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Outlook for the NZ yield curve

Global Markets Research

Data Flash (New Zealand) - Strategy

Outlook for the NZ yield curve

Summary The historical experience suggests the NZ yield curve is presently in the midst of a move from a very positive slope to a very negative slope. However, the historical experience may not be relevant. The RBNZ has moved to an official cash rate and some of the upward pressures on inflation in the mid-1990s are not present. Having said this, the weakness of the currency provides a threat to the inflation outlook and a significant offset to other factors. On balance we think the OCR will spend an extended period at or above 7%, though it is unlikely to reach this level until next year and the very near-term pressure is for the curve to steepen slightly. Notwithstanding this, if we are correct then the yield curve looks like being flat to inverted for a considerable period. The main risk to this view is a significant sell-off in the US bond market.


We expected the RBNZ to deliver a hawkish message in its August Monetary Policy Statement. As such, we were in the process of writing a piece on how inverted the NZ curve could become. Thankfully, this was not scheduled for release until after the RBNZ statement! In the event the RBNZ surprised on the dovish side, with the result that the curve has become significantly less inverted. The 3Y/10Y spread moved from -15 bp the day prior to the statement to -3 bp at the start of this week. The rest of this note looks at the possible shifts in yield curve shape over the next 6-12 months, beginning with a review of the 1990s experience.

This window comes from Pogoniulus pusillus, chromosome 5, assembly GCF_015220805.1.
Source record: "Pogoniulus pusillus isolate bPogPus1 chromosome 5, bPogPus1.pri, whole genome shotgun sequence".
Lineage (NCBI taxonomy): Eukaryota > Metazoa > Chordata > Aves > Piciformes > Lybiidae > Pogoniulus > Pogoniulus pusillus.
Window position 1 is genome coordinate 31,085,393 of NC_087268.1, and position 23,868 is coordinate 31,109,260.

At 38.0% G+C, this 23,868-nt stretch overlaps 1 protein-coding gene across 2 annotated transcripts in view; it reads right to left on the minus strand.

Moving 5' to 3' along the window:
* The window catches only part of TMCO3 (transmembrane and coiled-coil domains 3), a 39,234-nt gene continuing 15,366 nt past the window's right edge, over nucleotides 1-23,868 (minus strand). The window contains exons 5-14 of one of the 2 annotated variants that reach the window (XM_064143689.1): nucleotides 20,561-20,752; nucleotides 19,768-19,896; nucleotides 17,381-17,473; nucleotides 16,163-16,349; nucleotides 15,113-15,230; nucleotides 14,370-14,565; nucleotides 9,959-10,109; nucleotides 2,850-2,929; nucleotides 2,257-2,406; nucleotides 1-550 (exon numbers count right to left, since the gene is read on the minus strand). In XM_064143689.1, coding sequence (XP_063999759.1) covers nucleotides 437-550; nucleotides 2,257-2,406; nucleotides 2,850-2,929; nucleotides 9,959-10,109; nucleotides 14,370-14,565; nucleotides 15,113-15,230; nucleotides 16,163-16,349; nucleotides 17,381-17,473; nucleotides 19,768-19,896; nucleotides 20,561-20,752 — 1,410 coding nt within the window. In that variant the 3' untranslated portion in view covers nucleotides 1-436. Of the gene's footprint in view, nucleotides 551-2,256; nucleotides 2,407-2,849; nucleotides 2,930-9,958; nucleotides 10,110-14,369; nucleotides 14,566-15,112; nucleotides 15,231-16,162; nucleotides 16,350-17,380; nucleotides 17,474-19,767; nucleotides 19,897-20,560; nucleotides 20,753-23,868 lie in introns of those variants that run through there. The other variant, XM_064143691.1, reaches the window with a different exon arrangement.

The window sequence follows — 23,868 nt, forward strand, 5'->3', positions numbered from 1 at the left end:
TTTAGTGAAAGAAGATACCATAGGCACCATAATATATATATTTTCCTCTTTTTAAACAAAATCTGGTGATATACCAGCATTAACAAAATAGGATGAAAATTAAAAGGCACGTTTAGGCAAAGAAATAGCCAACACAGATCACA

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The NZ yield curve in the 1990s

The above chart shows that the shape of the NZ yield curve has been through a number of clear cycles in the 1990s. It is also notable that the 90 day bank bill/10Y bond spread has tended to sit above +100 bp or below -100 bp, with little time in between. Simply looking at the historical experience would suggest it is unlikely that the present flat 3M/10Y spread will persist for long, with the cyclical pattern of curve movements suggesting we are heading for a period of significant inversion. However, the past may be a poor guide to the future. The RBNZ has shifted to the use of an official cash rate (OCR), the Bank seems more relaxed about inflation "spikes" and some of the sources of inflation in the mid-1990s (most notably the housing market) may be absent this time around (or certainly less of a concern).